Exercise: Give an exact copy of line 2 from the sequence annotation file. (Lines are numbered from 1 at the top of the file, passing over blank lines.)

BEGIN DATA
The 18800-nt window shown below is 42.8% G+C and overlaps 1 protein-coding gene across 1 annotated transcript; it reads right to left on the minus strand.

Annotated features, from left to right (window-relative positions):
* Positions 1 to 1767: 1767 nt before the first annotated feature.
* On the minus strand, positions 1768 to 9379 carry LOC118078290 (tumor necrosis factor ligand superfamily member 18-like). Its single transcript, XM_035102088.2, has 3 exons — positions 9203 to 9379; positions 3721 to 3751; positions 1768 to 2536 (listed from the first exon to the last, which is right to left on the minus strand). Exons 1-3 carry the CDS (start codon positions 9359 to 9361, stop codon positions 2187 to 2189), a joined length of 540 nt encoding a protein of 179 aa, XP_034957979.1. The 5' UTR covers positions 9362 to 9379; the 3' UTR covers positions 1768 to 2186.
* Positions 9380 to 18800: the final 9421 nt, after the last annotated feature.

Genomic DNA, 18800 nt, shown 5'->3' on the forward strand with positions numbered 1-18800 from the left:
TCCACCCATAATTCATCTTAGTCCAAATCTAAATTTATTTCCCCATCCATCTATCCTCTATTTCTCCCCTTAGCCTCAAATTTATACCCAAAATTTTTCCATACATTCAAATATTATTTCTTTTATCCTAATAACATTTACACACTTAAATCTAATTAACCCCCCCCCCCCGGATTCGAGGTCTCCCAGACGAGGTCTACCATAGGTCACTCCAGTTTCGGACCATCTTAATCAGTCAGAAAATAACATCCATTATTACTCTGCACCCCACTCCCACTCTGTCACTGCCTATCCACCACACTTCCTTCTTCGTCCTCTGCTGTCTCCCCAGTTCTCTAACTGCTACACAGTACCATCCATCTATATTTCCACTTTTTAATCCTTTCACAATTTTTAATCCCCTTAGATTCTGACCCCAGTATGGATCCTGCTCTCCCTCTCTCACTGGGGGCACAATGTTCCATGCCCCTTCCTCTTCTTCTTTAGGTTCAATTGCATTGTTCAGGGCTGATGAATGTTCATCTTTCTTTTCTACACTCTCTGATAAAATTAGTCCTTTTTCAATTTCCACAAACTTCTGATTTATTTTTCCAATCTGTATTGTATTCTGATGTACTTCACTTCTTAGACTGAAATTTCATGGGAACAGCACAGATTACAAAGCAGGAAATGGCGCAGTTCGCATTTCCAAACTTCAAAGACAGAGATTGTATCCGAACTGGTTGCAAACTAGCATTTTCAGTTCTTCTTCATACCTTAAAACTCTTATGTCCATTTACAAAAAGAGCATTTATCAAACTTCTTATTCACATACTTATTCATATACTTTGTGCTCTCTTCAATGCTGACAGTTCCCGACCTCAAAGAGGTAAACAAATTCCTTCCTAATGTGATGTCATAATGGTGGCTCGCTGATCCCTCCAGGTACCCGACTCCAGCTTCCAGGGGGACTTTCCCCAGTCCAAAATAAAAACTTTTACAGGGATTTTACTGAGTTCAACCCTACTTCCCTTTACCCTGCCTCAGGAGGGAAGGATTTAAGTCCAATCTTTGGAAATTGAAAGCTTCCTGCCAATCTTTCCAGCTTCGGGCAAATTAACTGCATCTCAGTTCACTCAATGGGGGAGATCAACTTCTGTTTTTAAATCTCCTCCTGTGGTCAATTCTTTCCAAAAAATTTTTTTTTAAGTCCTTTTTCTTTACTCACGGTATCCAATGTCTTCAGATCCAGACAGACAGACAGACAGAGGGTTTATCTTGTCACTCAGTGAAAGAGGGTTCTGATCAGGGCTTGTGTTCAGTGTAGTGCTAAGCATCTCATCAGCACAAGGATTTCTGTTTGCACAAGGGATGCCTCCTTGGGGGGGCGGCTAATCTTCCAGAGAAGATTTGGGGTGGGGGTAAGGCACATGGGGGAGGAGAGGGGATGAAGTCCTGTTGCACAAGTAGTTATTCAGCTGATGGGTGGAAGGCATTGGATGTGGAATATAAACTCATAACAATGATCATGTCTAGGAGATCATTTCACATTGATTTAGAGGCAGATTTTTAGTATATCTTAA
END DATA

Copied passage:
Annotated features, from left to right (window-relative positions):